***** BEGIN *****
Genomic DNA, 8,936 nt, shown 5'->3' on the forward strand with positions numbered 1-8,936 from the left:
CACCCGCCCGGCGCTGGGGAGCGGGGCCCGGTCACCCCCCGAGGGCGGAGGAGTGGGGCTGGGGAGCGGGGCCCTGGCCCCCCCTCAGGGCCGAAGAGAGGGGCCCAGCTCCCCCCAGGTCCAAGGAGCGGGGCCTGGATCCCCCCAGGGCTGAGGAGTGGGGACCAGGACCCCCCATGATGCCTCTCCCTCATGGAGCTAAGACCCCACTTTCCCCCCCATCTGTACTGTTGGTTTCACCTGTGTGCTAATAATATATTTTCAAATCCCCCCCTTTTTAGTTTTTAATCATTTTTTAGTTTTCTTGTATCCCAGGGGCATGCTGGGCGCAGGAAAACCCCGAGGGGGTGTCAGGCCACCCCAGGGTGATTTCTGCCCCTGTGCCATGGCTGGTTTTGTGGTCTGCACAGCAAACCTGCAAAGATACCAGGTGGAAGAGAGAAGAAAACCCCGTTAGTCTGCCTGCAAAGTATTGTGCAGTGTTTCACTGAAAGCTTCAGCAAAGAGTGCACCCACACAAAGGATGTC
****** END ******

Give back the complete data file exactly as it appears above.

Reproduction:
Genomic DNA, 8,936 nt, shown 5'->3' on the forward strand with positions numbered 1-8,936 from the left:
CACCCGCCCGGCGCTGGGGAGCGGGGCCCGGTCACCCCCCGAGGGCGGAGGAGTGGGGCTGGGGAGCGGGGCCCTGGCCCCCCCTCAGGGCCGAAGAGAGGGGCCCAGCTCCCCCCAGGTCCAAGGAGCGGGGCCTGGATCCCCCCAGGGCTGAGGAGTGGGGACCAGGACCCCCCATGATGCCTCTCCCTCATGGAGCTAAGACCCCACTTTCCCCCCCATCTGTACTGTTGGTTTCACCTGTGTGCTAATAATATATTTTCAAATCCCCCCCTTTTTAGTTTTTAATCATTTTTTAGTTTTCTTGTATCCCAGGGGCATGCTGGGCGCAGGAAAACCCCGAGGGGGTGTCAGGCCACCCCAGGGTGATTTCTGCCCCTGTGCCATGGCTGGTTTTGTGGTCTGCACAGCAAACCTGCAAAGATACCAGGTGGAAGAGAGAAGAAAACCCCGTTAGTCTGCCTGCAAAGTATTGTGCAGTGTTTCACTGAAAGCTTCAGCAAAGAGTGCACCCACACAAAGGATGTC